cyclos watch
Idea and History
Agents and Retailers

The idea for CYCLOS arose from the unsatisfying double meaning of the usual 12-hour scale. Every point on the scale designates both the day’s cycle and that of the night, without being able to differentiate between them. In the English speaking world one adds "ante meridian” or "post meridian” in order to make the distinction clear. The well known 24-hour clock, on which the hours are all ordered in one circle, has the disadvantage that one has to change ones perception of the angles of the hand in order to read the time.

In 1989 the architect and designer John C. Ermel, working on an order for a new watch design, had the idea of making the difference between the cycles of day and night obvious. This could be achieved by using a radially adjustable hour hand. He arranged the scale of hours on a so-called "Pascal’s spiral”, a conchoid of a circle, a special cycloid achieved by overlapping the usual clockwise rotation with translation in the radial direction – in this case a sine curve with a cycle of 24 hours.

See Animation

cyclos watch

The mechanism necessary for controlling such an hour hand took more than 10 years to develop and is a real marvel of Swiss watchmaking craftsmanship. In 1999 John C. Ermel applied for a Swiss patent on his idea, in 2000 for a worldwide patent. The clearest way of seeing how the system works is with the aid of the following illustrations:

The CYCLOS DualPhase module
The visible hour hand is mounted on a finger, which is attached to a radially adjustable arm beneath the dial. In the cutaway view the gilded brass gearwheels A, B, C and E are visible underneath the arm (light-gray). The dark-grey pin in the left foreground located in gearwheel E guiding the arm is the guide pin F.
The CYCLOS dual-phase module

The gearwheels A, B, D and E at 12h midnight and at 12h noon
The dark-grey point indicates the guide pin F and the broken curve shows the Pascal spiral.

Simultaneous representation of 5 positions of the gearwheels A, B, D and E, namely at 24h/0h, 3h, 6h, 9h and 12h, which is synonymous with "ante meridian". Gearwheel A in the centre remains fixed, gearwheel B is twice as large and turns around A once every 12 hours and rotates 540° around itself during the same time period. Gearwheels D and E are mounted on bearings on B so that they can rotate and, in conjunction with other hidden gearwheels, correct the parallel axis. The Pascal spiral, which can be described mathematically by the formula   ΔRf = ra + rb ± 2rf cos[(φ - 90)/2] , is formed in this way. In this formula ΔRf represents the variable distance of the guide pin F from the centre, ra = radius of gearwheel A, rb = radius of gearwheel B (whereby rb = 2ra), rf = distance of the guide pin F from the centre of gearwheel E.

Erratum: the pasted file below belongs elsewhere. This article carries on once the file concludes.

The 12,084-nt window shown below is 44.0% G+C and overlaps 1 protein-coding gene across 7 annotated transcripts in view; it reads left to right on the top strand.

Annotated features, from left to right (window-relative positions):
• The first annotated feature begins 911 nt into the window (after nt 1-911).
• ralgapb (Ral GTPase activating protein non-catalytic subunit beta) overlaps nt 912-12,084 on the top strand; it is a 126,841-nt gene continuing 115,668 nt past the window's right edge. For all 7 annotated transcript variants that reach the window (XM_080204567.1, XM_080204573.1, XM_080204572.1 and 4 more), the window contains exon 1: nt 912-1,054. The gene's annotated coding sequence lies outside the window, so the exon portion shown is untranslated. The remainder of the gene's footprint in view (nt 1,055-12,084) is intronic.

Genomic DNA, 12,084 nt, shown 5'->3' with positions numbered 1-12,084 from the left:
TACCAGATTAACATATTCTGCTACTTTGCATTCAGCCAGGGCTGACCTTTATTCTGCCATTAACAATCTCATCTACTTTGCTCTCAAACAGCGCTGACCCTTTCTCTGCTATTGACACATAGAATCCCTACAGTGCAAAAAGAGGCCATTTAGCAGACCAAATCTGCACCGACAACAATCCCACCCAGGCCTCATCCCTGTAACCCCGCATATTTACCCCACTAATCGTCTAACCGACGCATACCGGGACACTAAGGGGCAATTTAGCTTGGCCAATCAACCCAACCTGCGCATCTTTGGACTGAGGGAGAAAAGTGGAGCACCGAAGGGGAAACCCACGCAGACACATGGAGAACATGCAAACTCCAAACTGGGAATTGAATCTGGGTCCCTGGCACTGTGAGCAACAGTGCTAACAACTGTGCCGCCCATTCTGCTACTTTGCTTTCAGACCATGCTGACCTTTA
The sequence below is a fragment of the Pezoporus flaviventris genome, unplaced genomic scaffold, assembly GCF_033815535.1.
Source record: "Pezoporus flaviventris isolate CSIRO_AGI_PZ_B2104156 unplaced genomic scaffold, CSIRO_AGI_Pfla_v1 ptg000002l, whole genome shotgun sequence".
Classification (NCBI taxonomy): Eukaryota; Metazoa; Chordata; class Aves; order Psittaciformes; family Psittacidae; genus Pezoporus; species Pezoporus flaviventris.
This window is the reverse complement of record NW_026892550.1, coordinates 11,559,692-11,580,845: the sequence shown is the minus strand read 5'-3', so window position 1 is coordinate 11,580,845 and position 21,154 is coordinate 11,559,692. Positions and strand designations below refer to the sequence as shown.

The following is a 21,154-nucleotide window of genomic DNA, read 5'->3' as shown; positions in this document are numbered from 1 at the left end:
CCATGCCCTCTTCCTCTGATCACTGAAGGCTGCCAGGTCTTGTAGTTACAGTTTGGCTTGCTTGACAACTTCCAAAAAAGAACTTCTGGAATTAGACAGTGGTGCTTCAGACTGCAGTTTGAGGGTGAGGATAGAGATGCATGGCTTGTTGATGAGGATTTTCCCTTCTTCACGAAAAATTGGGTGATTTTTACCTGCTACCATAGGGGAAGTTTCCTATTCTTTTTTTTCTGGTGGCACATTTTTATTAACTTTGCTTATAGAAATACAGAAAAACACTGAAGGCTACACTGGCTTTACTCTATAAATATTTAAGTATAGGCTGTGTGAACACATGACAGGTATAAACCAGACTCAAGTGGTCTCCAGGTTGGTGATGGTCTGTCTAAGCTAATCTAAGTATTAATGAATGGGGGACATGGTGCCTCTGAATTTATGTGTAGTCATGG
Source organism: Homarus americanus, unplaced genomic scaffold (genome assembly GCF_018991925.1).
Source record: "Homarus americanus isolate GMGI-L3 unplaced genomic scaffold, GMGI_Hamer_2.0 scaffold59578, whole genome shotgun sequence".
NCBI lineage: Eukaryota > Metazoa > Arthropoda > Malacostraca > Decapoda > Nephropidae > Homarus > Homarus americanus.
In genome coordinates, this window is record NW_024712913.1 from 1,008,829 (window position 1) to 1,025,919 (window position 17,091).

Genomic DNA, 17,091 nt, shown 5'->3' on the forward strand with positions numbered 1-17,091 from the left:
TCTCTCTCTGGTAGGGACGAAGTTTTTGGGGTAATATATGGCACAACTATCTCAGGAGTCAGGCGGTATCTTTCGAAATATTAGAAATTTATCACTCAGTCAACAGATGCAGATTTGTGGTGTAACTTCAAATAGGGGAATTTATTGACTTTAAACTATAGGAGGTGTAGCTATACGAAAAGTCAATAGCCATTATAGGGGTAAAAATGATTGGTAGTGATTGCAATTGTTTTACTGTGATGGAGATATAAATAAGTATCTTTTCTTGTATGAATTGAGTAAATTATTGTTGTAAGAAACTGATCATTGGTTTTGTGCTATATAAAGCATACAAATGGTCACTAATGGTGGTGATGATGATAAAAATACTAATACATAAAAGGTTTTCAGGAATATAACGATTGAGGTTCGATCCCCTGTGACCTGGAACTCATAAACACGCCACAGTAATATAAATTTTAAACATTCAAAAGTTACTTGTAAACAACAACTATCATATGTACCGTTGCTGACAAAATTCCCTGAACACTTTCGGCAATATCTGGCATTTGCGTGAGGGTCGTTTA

The two initially available collections indicate two phases in the course of the 24-hour day in different ways:
  • on the sporty "a.m./p.m." models, the hourly scale is formed by an outwardly winding spiral in red which indicates the hours "ante meridian", and an inwardly winding spiral in blue which indicates the hours "post meridian". The two phases are separated at 12 noon / midnight.
  • on the elegant "day & night" models, one sees an outer loop in gold which indicates the daytime hours, and an inner loop in white or silver which indicates the nighttime hours. Here, the two phases are separated from each other at 6h/18h.

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